Typically, quadcopter drones need to tilt their front end down when flying forward. This increases their frontal area and drag. An experimental new drone overcomes this limitation by only tilting its rotors.
Developed by a team at the University of California – Berkeley, the aircraft is called QUaRTM, which stands for “QUadcopter with an unactuated Rotor Tilting Mechanism.” It has a rectangular body with four arms, each arm incorporating a rotor/motor module at the end. Instead of being rigidly joined to the main body, the arms are connected to it through spring-loaded hinges.
In this setup, modest amounts of thrust are produced, and the springs hold the rotors horizontally in line with the body. Once a high enough level of thrust is produced, however, the rotor arms overcome the force of the springs, temporarily tilting into the forward flight direction by up to 20 degrees relative to the rest of the drone.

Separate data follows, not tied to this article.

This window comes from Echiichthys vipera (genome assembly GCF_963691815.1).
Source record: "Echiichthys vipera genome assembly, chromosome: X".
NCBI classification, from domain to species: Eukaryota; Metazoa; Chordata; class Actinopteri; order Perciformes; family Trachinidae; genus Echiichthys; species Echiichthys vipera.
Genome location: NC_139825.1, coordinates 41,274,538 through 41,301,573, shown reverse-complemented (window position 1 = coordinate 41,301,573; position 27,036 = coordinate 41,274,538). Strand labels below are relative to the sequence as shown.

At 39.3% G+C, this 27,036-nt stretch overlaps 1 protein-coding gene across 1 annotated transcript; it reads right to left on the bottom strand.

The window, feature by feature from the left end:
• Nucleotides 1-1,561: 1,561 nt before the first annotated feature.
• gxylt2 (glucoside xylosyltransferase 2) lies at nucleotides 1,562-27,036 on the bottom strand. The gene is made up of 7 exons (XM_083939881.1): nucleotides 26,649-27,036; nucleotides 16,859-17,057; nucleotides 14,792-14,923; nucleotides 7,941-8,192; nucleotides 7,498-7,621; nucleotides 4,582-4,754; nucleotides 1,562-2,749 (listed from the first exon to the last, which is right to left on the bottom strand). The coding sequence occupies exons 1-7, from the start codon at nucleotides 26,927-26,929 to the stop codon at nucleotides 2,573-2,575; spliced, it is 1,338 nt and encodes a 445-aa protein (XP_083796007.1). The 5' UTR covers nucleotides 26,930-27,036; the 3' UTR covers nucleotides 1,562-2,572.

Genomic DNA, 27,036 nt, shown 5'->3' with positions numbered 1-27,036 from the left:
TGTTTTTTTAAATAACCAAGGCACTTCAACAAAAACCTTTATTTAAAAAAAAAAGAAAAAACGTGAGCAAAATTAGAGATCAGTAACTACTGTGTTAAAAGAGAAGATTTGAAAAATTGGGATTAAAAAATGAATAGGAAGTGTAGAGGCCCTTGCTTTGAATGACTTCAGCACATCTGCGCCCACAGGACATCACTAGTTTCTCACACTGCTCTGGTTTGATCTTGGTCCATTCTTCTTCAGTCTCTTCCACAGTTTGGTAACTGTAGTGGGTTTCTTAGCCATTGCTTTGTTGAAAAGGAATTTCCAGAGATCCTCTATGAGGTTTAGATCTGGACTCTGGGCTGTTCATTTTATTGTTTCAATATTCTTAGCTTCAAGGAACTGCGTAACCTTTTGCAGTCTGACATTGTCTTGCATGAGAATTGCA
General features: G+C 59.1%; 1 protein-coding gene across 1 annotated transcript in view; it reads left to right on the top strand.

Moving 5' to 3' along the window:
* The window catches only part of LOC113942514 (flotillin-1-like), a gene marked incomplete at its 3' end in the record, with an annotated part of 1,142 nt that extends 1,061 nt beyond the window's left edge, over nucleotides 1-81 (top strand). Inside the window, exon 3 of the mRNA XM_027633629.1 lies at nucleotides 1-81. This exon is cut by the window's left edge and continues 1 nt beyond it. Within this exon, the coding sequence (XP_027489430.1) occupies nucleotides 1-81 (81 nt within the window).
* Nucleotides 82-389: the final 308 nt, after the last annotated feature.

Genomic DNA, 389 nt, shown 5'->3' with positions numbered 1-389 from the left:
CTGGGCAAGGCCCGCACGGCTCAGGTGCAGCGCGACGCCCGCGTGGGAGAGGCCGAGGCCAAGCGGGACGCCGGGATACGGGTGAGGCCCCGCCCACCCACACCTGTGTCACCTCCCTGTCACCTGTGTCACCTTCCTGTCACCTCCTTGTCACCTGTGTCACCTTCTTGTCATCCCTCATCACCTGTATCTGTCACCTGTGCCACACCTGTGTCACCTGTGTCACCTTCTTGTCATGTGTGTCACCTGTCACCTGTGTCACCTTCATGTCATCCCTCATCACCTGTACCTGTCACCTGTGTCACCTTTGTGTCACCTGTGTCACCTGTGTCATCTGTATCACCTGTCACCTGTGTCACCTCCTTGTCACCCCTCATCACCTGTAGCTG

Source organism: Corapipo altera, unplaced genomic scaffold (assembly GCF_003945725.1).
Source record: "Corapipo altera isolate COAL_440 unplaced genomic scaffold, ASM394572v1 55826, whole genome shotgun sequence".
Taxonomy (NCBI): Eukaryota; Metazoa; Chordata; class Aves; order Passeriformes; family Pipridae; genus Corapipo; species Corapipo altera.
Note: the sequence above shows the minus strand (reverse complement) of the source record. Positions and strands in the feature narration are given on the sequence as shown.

This allows the copter to move forward while keeping its body horizontal, cutting down aerodynamic drag. Also, unlike some other tilt-rotor drones, its tilting mechanism does not require powered actuators – the thrust that’s already being produced by the rotors does all the work.
In outdoor test flights, the QUaRTM drone autonomously flew both with and without its tilting mechanism activated. It was observed that when the mechanism was enabled, the aircraft was able to reach a 12.5% higher top speed, plus it showed better high-speed agility (its maximum “crash-free cruise speed” was 7.5% higher). Its power consumption was over 20% lower in the speed range of 15 to 20 meters (49 to 66 ft) per second.
A paper on the research – which was led by Jerry Tang, Karan P. Jain, and Mark W. Mueller – was recently published in the journal Frontiers.